Chen, a self-taught lawyer and 2010 Nobel Peace Prize nominee, has been living in the United States with his family since 2012. However, prior to that, he was sentenced to four years and three months in a China’s prison for “damaging property and disrupting traffic,” and it was here where he saw how inmates were subjected to forced labor, making items ranging from tchotchkes to gift bags for more than 10–15 hours a day.
Apart from witnessing the inmates’ suffering, Chen was also beaten and tortured, which is not uncommon for those in custody. According to media reports, members of many religious groups and beliefs, including House Christians, Uighur Muslims, Tibetan Buddhists, and Falun Gong practitioners, were also subjected to beatings and torture after they were arrested.
Chen told Theresa Chu, a Falun Gong spokeswoman and human rights lawyer, during a 2013 meeting in Taiwan that he can “bear witness” that “many Falun Gong practitioners are detained in the detention center” and the detention center that Chen was in at that time “was no exception.”
Falun Gong, also known as Falun Dafa, is an ancient mind-body discipline based on the principles of Truthfulness, Compassion, and Forbearance. However, the practice was banned by the Chinese communist regime in July 1999 when the number of people practicing it skyrocketed within five years after being introduced to the public in 1992. As a result, numerous Falun Gong practitioners were arrested, detained, and subjected to brutal torture.
However, for Chen, the actual reason for his imprisonment was because he exposed the systematic use of forced abortions and involuntary sterilization as part of China’s one-child policy.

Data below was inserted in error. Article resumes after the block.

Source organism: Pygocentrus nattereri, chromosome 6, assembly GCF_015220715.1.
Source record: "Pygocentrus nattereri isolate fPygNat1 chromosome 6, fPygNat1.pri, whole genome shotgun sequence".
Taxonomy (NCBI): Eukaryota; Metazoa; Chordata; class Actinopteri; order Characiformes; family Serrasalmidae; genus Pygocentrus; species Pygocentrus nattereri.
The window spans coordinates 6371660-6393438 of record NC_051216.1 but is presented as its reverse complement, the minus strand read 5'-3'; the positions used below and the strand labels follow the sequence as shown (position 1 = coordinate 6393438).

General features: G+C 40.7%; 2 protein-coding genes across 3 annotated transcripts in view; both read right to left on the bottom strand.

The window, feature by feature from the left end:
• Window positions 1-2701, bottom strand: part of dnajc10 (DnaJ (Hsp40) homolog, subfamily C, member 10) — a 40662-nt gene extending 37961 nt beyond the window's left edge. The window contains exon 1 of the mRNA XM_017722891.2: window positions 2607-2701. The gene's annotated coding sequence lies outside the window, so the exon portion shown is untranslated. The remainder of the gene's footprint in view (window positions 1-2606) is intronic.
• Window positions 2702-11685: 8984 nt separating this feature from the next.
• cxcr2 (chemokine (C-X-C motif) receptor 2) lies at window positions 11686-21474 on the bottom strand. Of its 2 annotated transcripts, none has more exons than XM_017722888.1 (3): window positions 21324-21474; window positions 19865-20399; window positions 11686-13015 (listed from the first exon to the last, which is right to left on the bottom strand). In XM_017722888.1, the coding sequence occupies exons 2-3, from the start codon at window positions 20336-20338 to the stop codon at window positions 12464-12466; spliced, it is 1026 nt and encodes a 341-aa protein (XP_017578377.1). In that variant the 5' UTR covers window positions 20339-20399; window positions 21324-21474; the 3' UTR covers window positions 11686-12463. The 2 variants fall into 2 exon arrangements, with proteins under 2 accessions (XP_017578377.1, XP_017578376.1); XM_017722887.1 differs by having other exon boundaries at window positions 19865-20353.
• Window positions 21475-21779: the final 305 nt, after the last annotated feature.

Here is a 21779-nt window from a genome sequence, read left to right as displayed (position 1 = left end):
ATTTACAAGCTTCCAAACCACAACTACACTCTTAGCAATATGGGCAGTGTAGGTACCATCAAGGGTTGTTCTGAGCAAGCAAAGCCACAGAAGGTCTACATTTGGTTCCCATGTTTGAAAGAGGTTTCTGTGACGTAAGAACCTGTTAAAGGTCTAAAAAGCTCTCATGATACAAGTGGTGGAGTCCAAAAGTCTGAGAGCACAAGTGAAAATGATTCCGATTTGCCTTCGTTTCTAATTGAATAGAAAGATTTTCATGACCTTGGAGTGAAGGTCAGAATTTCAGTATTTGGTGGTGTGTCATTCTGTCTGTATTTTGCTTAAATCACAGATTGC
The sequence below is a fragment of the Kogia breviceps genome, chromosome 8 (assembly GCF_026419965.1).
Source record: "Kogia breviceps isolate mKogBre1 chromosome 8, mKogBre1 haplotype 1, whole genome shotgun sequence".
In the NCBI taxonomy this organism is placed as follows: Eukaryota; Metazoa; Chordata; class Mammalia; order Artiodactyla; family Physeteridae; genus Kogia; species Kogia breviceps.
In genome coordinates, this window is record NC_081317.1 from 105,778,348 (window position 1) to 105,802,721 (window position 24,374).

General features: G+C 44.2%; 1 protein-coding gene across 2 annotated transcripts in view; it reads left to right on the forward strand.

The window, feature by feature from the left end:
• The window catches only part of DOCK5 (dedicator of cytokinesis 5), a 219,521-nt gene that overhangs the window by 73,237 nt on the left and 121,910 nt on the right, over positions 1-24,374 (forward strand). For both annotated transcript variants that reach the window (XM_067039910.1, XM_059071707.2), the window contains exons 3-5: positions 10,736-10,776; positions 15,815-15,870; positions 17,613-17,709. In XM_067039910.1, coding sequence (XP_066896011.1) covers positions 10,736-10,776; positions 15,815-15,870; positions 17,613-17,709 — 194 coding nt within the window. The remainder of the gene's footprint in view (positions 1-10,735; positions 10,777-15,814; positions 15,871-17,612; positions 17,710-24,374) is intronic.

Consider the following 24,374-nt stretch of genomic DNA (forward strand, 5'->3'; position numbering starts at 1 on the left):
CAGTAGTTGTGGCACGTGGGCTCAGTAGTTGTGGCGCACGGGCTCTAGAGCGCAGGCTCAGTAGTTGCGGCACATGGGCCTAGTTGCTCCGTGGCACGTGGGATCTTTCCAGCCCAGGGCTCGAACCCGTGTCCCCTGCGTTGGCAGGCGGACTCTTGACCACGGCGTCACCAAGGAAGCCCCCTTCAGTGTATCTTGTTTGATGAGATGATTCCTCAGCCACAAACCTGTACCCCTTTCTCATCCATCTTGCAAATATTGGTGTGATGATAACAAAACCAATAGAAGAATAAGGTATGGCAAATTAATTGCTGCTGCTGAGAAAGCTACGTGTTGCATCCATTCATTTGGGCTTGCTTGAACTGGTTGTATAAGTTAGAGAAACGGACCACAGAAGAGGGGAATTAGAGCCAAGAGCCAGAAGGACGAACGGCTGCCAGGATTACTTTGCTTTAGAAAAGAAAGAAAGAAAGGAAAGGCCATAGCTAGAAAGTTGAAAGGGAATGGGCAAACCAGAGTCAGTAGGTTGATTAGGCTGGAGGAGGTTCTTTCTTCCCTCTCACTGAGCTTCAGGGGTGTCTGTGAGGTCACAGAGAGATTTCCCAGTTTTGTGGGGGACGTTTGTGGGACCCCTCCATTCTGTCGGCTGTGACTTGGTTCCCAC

Bale wanted to visit Chen after learning his story. Thus, when Bale was visiting China for the premiere of his film “The Flowers of War,” he made a trip to Chen’s small village together with CNN reporters.
However, Bale and the crew were roughed up by the security guards who were guarding Chen. At that time, Chen was locked with his wife and child in their home in Shandong Province after his release from prison in 2010 and was prevented from contacting the world.
“What I really wanted to do was to meet the man, shake his hand and say what an inspiration he is,” Bale told CNN.
After hearing all about the injustice that Chen had faced, Bale wanted to do something to create awareness among the international audience about Chen. He also told CNN on the way to Chen’s house that what he did didn’t “come naturally” to him.
“This is not what I actually enjoy—it isn’t about me,” he said. “But this was just a situation that said I can’t look the other way.” Bale also added that he was “not brave” to do this.
“The local people who are standing up to the authorities, who are visiting Chen and his family and getting beaten or detained, I want to support them,” he shared.
With Bale making headlines for his failed visit, China spoke out a few days later, criticizing Bale for “fabricating news.”
“China did not invite him to some village in Shandong to create news or make a film,” said Liu Weimin, a spokesperson for the foreign ministry later said, VOA reported. “If he went there to create news, I don’t think that would be welcomed in China.” However, in 2012, Bale finally met Chen and presented the Human Rights Award by the Human Rights First Organization to him at its annual gala.
4. Brad Pitt
Another Hollywood A-lister who found himself rubbing up the wrong side of the Chinese communist regime is Brad Pitt. According to several media reports, Pitt was barred from entering China after he starred in the 1997 movie “Seven Years in Tibet” where he played an Austrian mountaineer who later befriended the 14th Dalai Lama. The film had shown the CCP’s harsh treatment towards the Tibetans.
Pitt was not the only one barred from entering China, as the movie’s French director, Jean-Jacques Annaud, and actor David Thewlis, were also not allowed to set foot in the country, according to the Los Angeles Times.
After over a decade, Annaud was finally welcomed into China in 2012 to chair the jury at Shanghai International Film Festival, Bloomberg reported. As for Pitt, he was reported to have visited the country in 2014 with his then-partner, Angelina Jolie, who was on a tour. However, he kept a low profile back them. Pitt officially visited China again two years later in 2016, nearly 20 years after the ban, to promote his World War II movie, “Allied.”